Did You Know? Basic Facts About the City's SSWM Utility

Trying to Win by Making the City Sound Like a Loser

This year's City Council election campaigns have been characterized by sharp criticisms of the City and its staff, especially by Gary Tripp -- a long-time agitator against our city government -- and one of the candidates endorsed by Mr. Tripp's PAC, Dick Haugan.

There is unprecedented PAC and candidate money in this year's election. Mr. Haugan now holds the all-time record for the number of dollars in a Bainbridge City Council campaign.  As a result, a lot of advertising text has been devoted to alleging that the City is badly broken, financially unsustainable and riddled with fundamental problems. In the ads, however, the evidence for that point of view blurs facts and often draws on anecdotes from many years ago, prior to our island's successful ballot measure in which an overwhelming majority of citizens voted to create the new Council / City Manager form of government that now serves us.

In one of his first big ads, Mr. Haugan targeted the set of City services dedicated to managing our island's stormwater, street run-off, and surface waters (SSWM).

What are the Facts?

In addition to our Winslow water and sewer utilities, our City also operates an island-wide Surface and Storm Water Management utility (SSWM).

Virtually all Washington cities have SSWM utilities.  They perform work that is dictated by demanding federal regulatory requirements that cities are legally required to perform to protect our environment - under the rules of the federal National Pollutant Discharge Elimination System (NPDES), which helps to implement the federal Clean Water Act.

In addition to our water and sewer utilities, Bainbridge Island also has a Surface and Storm Water Management utility (SSWM). Virtually all Washington cities have SSWM utilities.  They perform work that is dictated by demanding federal regulatory requirements that cities are legally required to perform to protect our environment - under the rules of the federal National Pollutant Discharge Elimination System (NPDES), which helps to implement the federal Clean Water Act.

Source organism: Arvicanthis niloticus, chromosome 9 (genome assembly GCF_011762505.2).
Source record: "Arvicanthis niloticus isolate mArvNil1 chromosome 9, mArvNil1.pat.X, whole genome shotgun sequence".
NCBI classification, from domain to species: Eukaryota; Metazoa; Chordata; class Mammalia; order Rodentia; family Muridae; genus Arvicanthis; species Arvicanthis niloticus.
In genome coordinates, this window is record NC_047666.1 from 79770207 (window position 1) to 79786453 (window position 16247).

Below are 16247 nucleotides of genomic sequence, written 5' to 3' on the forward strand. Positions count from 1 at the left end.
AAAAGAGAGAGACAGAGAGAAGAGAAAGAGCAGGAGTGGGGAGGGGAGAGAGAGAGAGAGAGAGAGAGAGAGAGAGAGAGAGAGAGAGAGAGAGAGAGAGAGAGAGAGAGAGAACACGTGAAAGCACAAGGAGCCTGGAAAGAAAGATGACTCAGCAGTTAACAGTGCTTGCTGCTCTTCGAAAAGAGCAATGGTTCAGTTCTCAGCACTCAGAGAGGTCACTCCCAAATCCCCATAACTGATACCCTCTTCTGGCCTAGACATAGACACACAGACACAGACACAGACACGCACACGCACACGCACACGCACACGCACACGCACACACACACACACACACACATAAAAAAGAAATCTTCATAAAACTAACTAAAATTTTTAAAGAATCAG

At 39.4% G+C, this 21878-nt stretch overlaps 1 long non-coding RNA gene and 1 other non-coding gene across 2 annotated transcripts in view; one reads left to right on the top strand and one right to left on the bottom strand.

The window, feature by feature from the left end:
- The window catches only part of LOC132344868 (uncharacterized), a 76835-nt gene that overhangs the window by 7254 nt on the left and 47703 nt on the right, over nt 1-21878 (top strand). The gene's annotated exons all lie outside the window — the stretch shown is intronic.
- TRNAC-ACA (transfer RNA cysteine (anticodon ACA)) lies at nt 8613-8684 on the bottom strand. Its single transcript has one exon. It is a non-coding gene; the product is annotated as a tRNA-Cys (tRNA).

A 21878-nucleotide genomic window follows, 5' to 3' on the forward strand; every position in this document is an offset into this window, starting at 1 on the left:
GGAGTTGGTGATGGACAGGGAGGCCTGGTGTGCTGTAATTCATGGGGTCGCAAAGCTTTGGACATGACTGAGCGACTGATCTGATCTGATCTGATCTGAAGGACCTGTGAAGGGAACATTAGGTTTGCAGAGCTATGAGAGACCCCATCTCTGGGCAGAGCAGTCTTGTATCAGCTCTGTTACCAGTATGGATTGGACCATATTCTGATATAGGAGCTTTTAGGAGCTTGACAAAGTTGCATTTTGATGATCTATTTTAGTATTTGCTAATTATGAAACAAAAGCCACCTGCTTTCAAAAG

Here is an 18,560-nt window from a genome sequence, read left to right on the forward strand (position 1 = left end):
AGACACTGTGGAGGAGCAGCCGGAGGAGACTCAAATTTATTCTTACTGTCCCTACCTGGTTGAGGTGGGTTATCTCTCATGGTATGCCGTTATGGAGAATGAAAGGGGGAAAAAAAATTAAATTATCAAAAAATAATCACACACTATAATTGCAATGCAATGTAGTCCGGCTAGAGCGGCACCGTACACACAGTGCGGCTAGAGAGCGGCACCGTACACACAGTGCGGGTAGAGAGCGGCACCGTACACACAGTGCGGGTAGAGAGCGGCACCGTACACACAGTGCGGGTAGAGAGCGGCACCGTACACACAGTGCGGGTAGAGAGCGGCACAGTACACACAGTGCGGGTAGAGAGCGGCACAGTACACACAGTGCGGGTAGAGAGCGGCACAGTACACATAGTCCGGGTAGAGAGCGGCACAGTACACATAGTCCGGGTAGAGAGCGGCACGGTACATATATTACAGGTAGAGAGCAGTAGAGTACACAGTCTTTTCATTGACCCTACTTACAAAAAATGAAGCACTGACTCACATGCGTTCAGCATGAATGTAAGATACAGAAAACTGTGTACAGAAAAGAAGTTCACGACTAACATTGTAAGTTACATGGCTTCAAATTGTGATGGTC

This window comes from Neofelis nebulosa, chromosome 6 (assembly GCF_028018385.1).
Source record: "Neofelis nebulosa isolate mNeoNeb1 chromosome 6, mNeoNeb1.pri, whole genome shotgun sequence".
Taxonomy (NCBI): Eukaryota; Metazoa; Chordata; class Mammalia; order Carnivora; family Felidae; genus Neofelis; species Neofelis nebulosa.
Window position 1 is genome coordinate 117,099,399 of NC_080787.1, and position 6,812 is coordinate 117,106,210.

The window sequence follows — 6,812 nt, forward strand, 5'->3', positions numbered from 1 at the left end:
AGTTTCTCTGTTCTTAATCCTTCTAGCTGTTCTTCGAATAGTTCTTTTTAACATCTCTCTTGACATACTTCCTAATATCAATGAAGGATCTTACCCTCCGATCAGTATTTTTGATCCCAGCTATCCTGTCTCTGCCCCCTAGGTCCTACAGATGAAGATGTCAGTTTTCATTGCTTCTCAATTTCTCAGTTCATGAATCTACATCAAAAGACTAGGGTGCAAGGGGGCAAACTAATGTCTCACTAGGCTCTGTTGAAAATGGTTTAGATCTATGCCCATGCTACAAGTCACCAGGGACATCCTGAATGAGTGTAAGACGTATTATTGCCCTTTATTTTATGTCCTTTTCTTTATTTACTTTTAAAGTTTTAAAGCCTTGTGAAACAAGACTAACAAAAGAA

SSWM is about keeping our water as clean as possible. It involves both capital improvements and day-to-day operational responsibilities.

During the past several years, with the worst recession in decades, spending on SSWM and other capital improvements has been reduced.  This was the result of decisions by the City Council to cut back on capital projects in order to balance budgets and stay frugal.

City staff carries out operational responsibilities for storm water, so it should be no surprise that about 45% of its operating budget is compensation for City staff who perform these services.  They monitor pollutants, investigate discharges of hazardous substances, and conduct clean-up operations.

Clearing the Drainage Ditches: The Costs of Being a Low-Density and Rural City

Much of staff time is devoted to cleaning out culverts and removing vegetation and obstructions from roadside ditches that drain our 140 miles of public paved roads.

Why?  One major factor is our low density – our island, and its roads, are spread out.  Geographically speaking, our island is one of the least dense Washington cities. We have many more miles of maintainable rural road drainage infrastructure per household than most other Washington cities.  Other cities we like to compare ourselves to -- like Mercer Island -- have less than half as many miles of maintainable road per person as Bainbridge.

In terms of the cost of this city activity, for most of us, the City performs this important island-wide clean-water function for about $13 per month, which is the SSWM fee for the owner of a single-family dwelling.

In the City's published 2013 budget for the SSWM fund (see page 101 of the attached pdf file), the total professional services cost (consultants and all other forms of professional services, including stream monitoring, pollution monitoring, lab testing, etc.) is only $248,000 (less than 10% of annual SSWM budgeted expenses for 2013).

In the past years, cost controls achieved by the City have meant that the SSWM fees to each Bainbridge property owner were actually REDUCED by 7.5% from budget year 2010 to 2011, and the SSWM fee rate remained flat in 2012 from 2011.

Critics of the current SSWM offer little insight, vision or direction for stormwater management. They just say we’re spending too much and it’s the fault of staff and having too many staff members devoting some of their time to the work of drainage and managing surface water.

The Winslow Way Reconstruction: A Preview of a Smart Way to Manage Street Runoff

Some critics of the Shoreline Management Program (SMP) are suggesting we stop the practice of carrying road runoff waters through tight lines to the Sound, and instead conduct those waters to rain gardens or retaining ponds for slow filtration and gradual seepage of filtered water to the sea. The tough question is: where would they propose to get the tens of millions of dollars to revamp the road runoff infrastructure of our 30 square mile island?

Critics fail to note that the City did in fact rebuild Winslow Way in 2010 with rain gardens.  These were smart, timely, significant capital improvements to ensure that polluted water running off our busy main street is filtered and cleansed by rain gardens before it is collected and carried to our harbor. That’s vision….

Furthermore, that was a project completed with zero Bainbridge taxpayer dollars. It was carried out with a combination of federal and state highway grant funds, $1,000,000 of donations by downtown Winslow Way commercial property owners, and lesser amounts from the water and sewer utilities that had the broken mains, and the obsolete asbestos-concrete pipes, that had necessitated the Winslow Way reconstruction in the first place.